In July 2022, our team of graduate students and faculty from the School of Psychology were honoured...
Anti-Immigrant Attitudes: The Effect of Grievances, Personal Interactions and Entrenched Beliefs
New release by Daniel Stockemer and Kofi Arhin
Published in Springer Briefs in Political Science
In our new book “Anti-Immigrant Attitudes: The Effect of Grievances, Personal Interactions and Entrenched Beliefs” we explore anti-immigrant attitudes in eight countries: Canada, The United States, Germany, Australia, Brazil, Japan, South Africa and Turkey. We do so by building a general framework that explains anti-immigrant attitudes. The framework consists of three building blocks: grievances, personal interactions and entrenched values. First, we believe that grievances are an important condition for many individuals to develop anti-immigrant attitudes; as people normally do not search for a culprit for their frustrations if they are happy with their economic and cultural situation, as well as their safety. Rather, we believe that feelings of frustration can be one root cause for the development of anti-immigrant attitudes. Such feelings emerge when people subjectively compare themselves their group to others and feel they do not have enough to sustain themselves, are getting less than they deserve or expect and less than other people have. These feeling can be felt on the group or individual levels and can pertain to wealth, culture and security among other things (Jiang & Chen, 2020). In our study, we distinguish six types of grievances: the ego-tropic cultural grievance, the socio-tropic cultural grievance, the ego-tropic economic grievance, the socio-tropic cultural grievance, the ego-tropic security grievance and the socio-tropic security grievance. We believe that the type of grievances people have should depend on the context. Hence, the magnitude of various grievances should be contingent on the country people live in.
Second, we envision that long-lasting beliefs should influence someone’s propensity to develop anti-immigrant attitudes. Such long-lasting beliefs and values can make individuals see the world around them through certain lenses while overlooking others (Schwartz, 1994). In particular, we focus on three such beliefs nationalism, social conservativism and populism or populist attitudes. Alongside their anti-immigration platform, these attitudes are building blocks of the core of radical right-wing parties. Consequently, we also believe that these entrenched beliefs should matter for the development of anti-immigrant attitudes. Yet, the effect of populist attitudes, social conservatism and nationalism might not be the same considering that the strength at which these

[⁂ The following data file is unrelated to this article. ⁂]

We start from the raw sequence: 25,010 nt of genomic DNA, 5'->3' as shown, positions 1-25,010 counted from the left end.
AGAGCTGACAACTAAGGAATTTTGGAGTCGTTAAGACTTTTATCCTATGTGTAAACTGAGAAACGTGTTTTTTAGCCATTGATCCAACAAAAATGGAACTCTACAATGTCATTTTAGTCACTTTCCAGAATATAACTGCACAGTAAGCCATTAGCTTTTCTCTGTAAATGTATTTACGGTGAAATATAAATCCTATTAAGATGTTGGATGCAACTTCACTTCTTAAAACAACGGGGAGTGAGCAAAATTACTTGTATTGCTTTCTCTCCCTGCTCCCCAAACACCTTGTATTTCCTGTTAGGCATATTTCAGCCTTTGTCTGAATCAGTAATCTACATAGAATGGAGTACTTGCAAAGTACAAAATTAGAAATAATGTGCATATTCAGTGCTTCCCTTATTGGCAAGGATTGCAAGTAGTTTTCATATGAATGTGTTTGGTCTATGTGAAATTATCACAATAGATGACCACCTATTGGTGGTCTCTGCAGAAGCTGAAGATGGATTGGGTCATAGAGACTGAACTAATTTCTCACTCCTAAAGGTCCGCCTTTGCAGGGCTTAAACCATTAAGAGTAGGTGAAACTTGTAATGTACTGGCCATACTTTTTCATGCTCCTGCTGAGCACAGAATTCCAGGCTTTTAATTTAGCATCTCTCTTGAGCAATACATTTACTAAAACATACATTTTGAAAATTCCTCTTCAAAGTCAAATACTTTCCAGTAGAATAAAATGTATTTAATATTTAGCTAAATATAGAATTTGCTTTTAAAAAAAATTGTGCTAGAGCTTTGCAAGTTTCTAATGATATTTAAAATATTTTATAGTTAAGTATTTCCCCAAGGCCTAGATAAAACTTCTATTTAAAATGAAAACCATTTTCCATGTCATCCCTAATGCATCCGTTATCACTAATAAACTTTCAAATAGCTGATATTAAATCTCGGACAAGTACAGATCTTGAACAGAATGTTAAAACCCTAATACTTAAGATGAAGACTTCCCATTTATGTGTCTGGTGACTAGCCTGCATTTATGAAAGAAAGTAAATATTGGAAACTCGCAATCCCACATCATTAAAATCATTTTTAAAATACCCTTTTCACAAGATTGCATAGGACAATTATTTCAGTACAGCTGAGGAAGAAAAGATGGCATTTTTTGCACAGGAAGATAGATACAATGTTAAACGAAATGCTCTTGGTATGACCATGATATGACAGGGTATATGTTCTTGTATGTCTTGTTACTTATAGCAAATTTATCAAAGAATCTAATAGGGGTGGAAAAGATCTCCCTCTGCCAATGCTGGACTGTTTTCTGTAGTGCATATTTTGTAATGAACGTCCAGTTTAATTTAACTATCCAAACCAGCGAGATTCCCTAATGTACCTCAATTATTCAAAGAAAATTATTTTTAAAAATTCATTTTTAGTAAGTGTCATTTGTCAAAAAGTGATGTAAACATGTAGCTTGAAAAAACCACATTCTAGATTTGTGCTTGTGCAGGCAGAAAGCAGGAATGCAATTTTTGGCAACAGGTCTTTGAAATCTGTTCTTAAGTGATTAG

long-lasting beliefs are prevalent in a country might depend on the specific context.
Third, we believe that indirect or direct interactions between natives and immigrants could matter. In simple terms, we argue that if these interactions are positive, individuals are very unlikely to develop anti-immigrant attitudes. However, if these interactions are negative, then individuals should be likely to develop anti-immigrant attitudes. In our analyses, we measure contact directly, by asking individuals how they would consider their contact with individuals of a different racial and ethnic group and indirectly by asking respondents whether they think that people of a different ethnic or racial group enrich or harm their neighbourhood. We further argue that the effect of personal interactions should be universal. In other words, the more negative these interactions are the more anti-immigrant attitudes are likely to develop
Using original survey research with 1000 respondents per country, we test the salience of our theoretical expectations across eight very diverse cases (Australia, Brazil, Canada, Germany, Japan, South Africa, the USA and Turkey). As hypothesized, we find that generally all three building blocks of our theoretical model matter; that is grievances, interactions between natives and minorities, as well as entrenched beliefs are drivers of anti-immigrant attitudes. However,
while the effect of interactions between natives and minorities is universal, there are some country differences in the influence of the various grievances and our three ideological proxy variables. Our short book makes three distinct contributions. First, we make a theoretical contribution. We build a rather parsimonious model that we can adapt to context. This theoretical model portrays that grievances, long-lasting beliefs, as well as personal interactions between natives and minorities are triggers of anti-immigrant attitudes.
Second, we make an empirical contribution by comparing anti-immigrant attitudes in very diverse settings. Regardless of whether we look at South Africa, Brazil or the USA, we find that the underlying drivers of anti-immigrant sentiment are similar in these contexts. Third, we make a methodological contribution. By using our tailored questions, we can comprehensively look at the influence of grievances, personal interactions between natives and minorities and political ideologies on anti-immigrant attitudes, something that large-scale publicly available surveys such as the European Social Survey (ESS) or the World Value Survey (WVS) do not allow us to do, simply because these surveys are not conceived to measure anti-immigrant attitudes and therefore do not ask all relevant questions.